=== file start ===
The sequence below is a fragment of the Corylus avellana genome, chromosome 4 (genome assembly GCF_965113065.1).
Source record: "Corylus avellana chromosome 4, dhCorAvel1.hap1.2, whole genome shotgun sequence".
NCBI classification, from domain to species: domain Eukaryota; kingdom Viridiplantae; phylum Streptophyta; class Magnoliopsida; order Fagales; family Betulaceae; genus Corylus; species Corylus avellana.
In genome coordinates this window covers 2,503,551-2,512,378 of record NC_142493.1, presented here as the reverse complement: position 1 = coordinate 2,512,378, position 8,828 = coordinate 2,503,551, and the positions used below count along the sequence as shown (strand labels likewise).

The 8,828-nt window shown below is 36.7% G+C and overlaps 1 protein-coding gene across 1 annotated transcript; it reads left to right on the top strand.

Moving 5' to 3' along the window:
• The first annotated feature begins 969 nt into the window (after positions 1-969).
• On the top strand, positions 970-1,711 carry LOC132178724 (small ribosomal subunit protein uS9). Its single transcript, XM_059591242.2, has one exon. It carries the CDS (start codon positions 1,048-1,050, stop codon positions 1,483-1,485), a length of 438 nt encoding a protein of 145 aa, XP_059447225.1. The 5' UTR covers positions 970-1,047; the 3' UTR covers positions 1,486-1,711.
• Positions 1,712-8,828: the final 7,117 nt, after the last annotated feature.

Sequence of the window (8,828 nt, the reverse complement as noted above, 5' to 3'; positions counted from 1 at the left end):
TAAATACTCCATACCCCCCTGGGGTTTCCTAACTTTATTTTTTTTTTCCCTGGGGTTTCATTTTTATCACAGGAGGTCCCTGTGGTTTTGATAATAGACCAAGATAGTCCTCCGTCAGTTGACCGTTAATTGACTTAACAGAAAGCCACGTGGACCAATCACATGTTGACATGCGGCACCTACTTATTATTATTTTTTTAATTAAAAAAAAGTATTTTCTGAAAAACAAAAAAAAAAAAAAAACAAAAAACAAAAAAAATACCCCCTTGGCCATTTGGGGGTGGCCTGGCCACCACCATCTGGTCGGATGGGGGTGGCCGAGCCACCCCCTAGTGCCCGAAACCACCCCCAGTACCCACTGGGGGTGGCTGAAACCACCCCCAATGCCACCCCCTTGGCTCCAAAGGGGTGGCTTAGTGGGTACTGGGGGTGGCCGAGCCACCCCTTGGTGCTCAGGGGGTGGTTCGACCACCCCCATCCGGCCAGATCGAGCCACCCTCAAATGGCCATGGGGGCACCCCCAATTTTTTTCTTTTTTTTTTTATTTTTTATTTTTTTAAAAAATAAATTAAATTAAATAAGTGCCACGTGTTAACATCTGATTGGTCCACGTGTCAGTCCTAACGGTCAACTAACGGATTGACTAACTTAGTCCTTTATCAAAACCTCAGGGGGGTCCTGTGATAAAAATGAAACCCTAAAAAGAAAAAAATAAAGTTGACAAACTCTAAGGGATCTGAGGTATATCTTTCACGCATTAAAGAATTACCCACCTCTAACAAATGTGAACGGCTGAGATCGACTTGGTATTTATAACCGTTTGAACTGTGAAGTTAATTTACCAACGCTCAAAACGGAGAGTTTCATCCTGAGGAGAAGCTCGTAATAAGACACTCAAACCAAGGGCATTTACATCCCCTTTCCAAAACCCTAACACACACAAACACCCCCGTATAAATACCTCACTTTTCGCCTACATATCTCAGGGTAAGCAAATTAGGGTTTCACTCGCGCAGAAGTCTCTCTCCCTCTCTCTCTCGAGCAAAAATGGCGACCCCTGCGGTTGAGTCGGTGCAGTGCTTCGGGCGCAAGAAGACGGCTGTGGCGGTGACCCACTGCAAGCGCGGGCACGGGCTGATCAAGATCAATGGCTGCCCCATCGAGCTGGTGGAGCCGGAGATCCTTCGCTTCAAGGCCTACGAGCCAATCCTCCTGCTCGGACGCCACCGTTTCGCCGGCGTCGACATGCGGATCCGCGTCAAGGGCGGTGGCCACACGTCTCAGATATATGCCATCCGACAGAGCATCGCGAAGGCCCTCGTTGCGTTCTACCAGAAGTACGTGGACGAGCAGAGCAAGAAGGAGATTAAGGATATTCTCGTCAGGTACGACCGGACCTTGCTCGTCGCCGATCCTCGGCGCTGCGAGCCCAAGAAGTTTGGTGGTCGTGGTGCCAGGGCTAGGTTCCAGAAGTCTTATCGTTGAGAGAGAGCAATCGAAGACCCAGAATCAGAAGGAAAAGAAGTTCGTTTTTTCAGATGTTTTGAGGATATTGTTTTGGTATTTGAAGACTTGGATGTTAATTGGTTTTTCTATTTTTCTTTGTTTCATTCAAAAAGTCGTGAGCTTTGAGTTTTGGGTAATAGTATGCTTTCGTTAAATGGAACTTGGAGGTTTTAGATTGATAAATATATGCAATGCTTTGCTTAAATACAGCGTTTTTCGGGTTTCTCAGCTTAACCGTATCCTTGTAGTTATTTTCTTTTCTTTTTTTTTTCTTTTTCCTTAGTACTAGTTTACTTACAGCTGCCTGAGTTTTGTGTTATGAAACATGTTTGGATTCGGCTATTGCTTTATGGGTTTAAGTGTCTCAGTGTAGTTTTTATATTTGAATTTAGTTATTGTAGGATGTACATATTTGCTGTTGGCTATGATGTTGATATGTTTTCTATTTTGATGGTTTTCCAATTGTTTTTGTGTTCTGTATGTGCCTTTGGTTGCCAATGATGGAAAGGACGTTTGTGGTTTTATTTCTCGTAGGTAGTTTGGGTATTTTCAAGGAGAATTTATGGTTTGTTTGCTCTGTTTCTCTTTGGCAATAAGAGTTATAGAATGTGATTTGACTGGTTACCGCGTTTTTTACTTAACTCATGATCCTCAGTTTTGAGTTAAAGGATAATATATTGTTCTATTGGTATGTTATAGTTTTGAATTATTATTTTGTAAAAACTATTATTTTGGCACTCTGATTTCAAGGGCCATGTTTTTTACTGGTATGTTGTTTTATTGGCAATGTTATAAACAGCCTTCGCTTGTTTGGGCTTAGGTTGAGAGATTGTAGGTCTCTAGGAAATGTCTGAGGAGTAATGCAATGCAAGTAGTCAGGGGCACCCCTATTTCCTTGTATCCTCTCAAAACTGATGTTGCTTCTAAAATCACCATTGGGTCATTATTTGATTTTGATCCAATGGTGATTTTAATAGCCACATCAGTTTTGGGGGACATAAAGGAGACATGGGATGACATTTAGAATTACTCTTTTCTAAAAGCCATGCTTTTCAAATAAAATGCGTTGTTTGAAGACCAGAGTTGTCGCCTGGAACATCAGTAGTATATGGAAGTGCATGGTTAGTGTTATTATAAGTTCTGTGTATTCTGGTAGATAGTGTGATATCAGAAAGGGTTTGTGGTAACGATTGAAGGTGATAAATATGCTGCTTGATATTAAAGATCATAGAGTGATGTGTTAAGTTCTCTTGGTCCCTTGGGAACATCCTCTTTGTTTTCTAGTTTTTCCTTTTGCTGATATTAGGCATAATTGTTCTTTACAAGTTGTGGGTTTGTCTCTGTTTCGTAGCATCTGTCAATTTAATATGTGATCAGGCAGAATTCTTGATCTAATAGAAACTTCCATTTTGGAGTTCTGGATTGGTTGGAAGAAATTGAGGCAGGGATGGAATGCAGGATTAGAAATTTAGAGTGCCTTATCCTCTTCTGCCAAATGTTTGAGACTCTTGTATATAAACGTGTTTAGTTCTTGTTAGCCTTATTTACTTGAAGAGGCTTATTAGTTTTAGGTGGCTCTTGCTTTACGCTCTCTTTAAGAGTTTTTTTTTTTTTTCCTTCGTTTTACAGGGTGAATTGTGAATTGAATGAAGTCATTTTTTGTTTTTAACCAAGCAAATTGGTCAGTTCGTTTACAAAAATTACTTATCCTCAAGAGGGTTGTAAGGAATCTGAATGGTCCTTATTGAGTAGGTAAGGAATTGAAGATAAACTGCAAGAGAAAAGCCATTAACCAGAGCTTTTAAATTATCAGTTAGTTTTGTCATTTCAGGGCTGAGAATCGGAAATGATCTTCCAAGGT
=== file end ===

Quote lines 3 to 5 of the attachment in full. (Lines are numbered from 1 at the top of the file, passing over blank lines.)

NCBI classification, from domain to species: domain Eukaryota; kingdom Viridiplantae; phylum Streptophyta; class Magnoliopsida; order Fagales; family Betulaceae; genus Corylus; species Corylus avellana.
In genome coordinates this window covers 2,503,551-2,512,378 of record NC_142493.1, presented here as the reverse complement: position 1 = coordinate 2,512,378, position 8,828 = coordinate 2,503,551, and the positions used below count along the sequence as shown (strand labels likewise).

The 8,828-nt window shown below is 36.7% G+C and overlaps 1 protein-coding gene across 1 annotated transcript; it reads left to right on the top strand.